CritiX pursues excellence in research, with the right balance between science and technology. We study new theories and conduct proof-of-concept experiments. We always strive for our publications to describe our research as clearly as possible, and for our demonstrations to be convincing and captivating. We all rejoice when our research impacts the real world, because we believe science is made for others. You may learn more about our culture in the CritiX Research Book of Style.
Internet and Cloud Infrastructures Resilience
Internet and the cloud have two main weak points in terms of security and dependability on which we focus our research on: cloud computing (CC), and software-defined networking (SDN).
Cloud computing has been an extremely successful process and business model. Yet, the dependence of the IT world on clouds is probably not yet matched by adequate levels of robustness. This can be testified by the numerous failures of cloud provider services made public, that have caused service and data loss, as well as confidentiality leaks. Existing approaches (e.g., privileged or federated) provide only partial mitigations to this problem and require an ample margin of trust on the providers. Following the basic principles of design for resilience, our research here specifically draws from early advances on using the multi-cloud or cloud-of-clouds paradigm as a path to achieve resilience for cloud computing, leveraging the availability of multiple cloud environments to create diverse ecosystems. Such a vision obviously reiterates the need to resist advanced persistent threats with fault tolerance, in that the cloud infrastructure may be partially controlled by attackers and yet remain secure and dependable. Ransomware attacks like Wannacry in 2017 would have been much less effective had these paradigms been part of the industry standards.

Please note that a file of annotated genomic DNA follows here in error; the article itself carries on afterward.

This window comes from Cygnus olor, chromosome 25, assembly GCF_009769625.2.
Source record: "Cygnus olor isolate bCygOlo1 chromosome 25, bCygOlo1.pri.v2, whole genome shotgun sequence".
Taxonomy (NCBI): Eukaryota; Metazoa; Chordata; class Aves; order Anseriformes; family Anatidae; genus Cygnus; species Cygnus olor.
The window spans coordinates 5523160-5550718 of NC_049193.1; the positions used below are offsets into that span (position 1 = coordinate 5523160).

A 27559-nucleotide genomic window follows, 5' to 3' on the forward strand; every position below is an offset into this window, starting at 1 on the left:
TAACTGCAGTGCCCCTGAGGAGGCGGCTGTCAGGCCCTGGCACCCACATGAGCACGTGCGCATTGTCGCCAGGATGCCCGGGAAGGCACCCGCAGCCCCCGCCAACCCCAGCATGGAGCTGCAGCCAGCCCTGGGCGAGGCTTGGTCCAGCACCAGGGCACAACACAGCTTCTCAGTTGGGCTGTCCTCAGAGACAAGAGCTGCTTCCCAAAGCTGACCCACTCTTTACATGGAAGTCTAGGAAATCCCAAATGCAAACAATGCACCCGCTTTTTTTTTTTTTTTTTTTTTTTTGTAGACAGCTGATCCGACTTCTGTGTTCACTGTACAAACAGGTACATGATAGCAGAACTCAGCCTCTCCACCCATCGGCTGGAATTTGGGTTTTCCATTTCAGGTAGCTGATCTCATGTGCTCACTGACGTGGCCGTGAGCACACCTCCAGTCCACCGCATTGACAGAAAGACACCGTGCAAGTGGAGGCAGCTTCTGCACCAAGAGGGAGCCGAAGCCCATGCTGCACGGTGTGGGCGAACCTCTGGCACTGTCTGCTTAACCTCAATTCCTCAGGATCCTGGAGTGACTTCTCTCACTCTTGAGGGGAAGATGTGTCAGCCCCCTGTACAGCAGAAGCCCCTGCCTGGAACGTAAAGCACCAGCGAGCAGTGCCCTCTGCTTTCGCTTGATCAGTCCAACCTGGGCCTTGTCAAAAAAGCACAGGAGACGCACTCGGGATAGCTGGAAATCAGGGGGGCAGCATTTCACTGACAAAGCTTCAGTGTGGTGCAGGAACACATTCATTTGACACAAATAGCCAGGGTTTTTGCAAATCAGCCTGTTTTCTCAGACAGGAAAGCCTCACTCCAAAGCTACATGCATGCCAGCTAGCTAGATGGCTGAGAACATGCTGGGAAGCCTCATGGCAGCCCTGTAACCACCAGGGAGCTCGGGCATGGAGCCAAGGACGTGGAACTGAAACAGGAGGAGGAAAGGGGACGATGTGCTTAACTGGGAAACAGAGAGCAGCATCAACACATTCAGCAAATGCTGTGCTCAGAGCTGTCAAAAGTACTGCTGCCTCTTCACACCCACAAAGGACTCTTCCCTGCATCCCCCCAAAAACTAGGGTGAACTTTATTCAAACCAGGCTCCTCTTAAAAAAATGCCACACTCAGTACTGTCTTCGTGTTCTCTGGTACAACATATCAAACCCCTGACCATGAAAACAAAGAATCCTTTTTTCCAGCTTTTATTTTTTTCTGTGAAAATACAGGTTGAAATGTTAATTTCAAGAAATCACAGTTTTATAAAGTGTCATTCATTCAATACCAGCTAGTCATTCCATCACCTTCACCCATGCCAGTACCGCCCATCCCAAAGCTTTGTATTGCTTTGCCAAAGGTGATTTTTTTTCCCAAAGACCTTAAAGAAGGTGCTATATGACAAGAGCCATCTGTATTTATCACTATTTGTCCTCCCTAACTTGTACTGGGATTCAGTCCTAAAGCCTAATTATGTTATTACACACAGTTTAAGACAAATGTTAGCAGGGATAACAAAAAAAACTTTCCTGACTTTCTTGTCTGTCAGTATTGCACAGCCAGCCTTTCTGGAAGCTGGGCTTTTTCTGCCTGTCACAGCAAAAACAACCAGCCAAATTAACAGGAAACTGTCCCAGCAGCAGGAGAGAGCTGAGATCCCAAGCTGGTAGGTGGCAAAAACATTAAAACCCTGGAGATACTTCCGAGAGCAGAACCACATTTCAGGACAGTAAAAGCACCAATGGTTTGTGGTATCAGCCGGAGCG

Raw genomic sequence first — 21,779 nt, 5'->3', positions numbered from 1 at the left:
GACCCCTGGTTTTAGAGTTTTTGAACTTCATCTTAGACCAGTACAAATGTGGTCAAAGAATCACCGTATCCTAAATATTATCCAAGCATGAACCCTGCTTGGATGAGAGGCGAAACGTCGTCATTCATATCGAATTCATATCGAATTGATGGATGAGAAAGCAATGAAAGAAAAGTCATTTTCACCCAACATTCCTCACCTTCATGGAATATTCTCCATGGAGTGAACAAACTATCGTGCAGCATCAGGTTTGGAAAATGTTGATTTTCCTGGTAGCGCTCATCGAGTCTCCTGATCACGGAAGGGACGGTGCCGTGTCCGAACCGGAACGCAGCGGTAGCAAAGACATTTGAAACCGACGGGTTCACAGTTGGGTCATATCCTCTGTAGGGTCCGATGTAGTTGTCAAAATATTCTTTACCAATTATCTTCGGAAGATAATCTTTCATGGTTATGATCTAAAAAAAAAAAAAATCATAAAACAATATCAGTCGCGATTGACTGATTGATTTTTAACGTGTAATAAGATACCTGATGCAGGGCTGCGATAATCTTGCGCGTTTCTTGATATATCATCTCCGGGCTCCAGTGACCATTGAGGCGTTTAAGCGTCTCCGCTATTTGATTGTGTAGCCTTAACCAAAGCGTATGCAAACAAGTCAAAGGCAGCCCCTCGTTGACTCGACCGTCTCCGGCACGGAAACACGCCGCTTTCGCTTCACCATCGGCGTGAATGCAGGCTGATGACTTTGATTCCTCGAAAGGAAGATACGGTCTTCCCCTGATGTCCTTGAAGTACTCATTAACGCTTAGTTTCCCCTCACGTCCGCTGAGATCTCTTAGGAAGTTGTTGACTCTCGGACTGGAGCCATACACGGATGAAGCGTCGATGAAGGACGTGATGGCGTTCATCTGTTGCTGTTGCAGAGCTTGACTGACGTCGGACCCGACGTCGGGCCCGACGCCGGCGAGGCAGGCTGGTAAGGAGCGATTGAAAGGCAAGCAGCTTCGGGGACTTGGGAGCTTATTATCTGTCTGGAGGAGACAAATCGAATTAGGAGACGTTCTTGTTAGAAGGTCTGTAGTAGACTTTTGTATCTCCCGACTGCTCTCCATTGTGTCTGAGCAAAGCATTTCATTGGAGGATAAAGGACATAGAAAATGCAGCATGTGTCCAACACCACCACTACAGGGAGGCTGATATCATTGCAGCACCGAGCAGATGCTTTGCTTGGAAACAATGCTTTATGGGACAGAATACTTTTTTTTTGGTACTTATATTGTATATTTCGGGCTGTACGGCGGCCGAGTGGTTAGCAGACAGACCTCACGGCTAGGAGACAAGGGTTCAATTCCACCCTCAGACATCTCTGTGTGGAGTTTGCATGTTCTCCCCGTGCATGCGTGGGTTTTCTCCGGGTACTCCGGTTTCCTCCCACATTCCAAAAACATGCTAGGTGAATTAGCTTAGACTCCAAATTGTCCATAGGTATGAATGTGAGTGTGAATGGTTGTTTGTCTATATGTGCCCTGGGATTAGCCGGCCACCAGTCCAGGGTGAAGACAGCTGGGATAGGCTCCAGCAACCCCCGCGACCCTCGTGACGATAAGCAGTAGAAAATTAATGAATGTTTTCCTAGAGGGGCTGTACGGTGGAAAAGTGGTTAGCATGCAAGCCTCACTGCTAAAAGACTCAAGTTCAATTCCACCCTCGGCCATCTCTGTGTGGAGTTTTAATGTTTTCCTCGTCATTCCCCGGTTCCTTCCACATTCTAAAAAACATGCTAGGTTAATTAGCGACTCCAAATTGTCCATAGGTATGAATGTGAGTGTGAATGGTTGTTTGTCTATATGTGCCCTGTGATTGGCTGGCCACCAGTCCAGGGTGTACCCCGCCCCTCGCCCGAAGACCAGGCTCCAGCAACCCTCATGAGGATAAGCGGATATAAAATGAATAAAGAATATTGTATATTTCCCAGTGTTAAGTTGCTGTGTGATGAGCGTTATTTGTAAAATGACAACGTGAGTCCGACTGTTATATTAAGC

Software-defined networking is another research interest for our group. SDN is an emerging paradigm that consists in the separation of the control plane and the data plane. Whilst centralising the control logic, and offering network programmability are crucial elements of the value proposition of SDN, they also introduce serious security and dependability issues. In particular, they offer new fault and attack planes, that open the doors to new threats that did not exist before, or were harder to exploit. An attack similar to Stuxnet could have dramatic consequences in a highly configurable and programmable network, albeit ill-protected. It is more than likely that such advanced persistent threats will be developed against SDNs, if there is an opportunity for success. In this context, we plan to study approaches that consider security and dependability of the SDN itself as first-class properties of future SDNs, built into their design and not bolted on. Avenues for such research include security of control plane communications, or controller resilience.